Bought a little bunch of what is called “umbrella plant” around here many years ago. Hate that name. Why would such an important member of nature, resplendent with history, of incalculable value to mankind in the early days, be called something so mundane?
As my first teacher in the garden promoted, you must learn the Latin. If you know the correct names, you can talk to anybody about the plant. “Umbrella plant” surely does not add to the wealth of knowledge this plant reveals, and the common name will not be useful to people from different cultures.
Of course, the Egyptians made paper from papyrus, used until more stable raw materials were discovered. This brings to mind the great library in Alexandria, destroyed in a civil war under the Roman Emperor Aurelian, and the “daughter” library again destroyed in 391. Here was stored the accumulated knowledge of mankind on papyrus scrolls. I wonder where we would be now had that not happened. What have we missed?
Very strangely played by an overweight Liz Taylor, Cleopatra is herself rolled up like a scroll as she invades the premises which were once hers.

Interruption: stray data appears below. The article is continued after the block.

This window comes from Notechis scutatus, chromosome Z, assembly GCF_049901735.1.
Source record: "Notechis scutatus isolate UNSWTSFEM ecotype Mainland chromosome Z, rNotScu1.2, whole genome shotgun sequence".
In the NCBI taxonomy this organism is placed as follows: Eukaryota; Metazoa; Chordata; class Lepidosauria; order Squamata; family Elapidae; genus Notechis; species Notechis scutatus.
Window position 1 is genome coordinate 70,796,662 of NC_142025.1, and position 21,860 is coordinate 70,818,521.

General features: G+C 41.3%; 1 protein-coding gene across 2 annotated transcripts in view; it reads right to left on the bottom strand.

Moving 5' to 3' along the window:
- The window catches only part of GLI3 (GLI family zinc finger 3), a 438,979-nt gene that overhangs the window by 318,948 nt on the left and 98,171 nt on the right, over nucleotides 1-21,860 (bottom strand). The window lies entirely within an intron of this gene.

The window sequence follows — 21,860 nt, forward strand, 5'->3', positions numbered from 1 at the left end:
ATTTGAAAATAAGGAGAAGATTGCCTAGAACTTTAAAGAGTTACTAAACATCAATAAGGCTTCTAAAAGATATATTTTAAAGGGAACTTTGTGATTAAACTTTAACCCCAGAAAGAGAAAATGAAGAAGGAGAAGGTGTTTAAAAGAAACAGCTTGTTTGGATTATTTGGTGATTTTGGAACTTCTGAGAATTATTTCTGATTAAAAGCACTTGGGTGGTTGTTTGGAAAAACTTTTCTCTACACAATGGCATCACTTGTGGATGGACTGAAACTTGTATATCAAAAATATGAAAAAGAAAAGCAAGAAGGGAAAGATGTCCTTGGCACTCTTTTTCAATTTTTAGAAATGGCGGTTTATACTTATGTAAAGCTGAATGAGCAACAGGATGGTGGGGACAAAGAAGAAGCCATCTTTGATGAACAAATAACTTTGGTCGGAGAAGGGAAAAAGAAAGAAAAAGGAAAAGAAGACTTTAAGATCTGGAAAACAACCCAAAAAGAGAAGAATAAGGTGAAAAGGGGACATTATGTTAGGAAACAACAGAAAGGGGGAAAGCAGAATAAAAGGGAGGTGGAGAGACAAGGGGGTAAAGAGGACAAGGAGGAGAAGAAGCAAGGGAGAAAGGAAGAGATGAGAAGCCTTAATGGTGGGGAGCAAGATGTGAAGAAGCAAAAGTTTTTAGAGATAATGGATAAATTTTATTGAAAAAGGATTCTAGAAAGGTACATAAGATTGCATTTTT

But I digress. What is so wonderful about papyrus? Knowing almost nothing about this stuff, it is amazing to think that this plant can be propagated from both ends. Divide the root clump, or put the little leaf part in water. Either way. From the little plant purchased years ago, I have given much away, created very dramatic and huge arrangements, and have it placed in areas all around the acreage.
One such area is around our outdoor shower. Papyrus likes water, but can thrive without a huge amount of it. Noticed the other day that in that area where it does get a lot of water, a whole new stalk is growing out of the “umbrella” of the mother!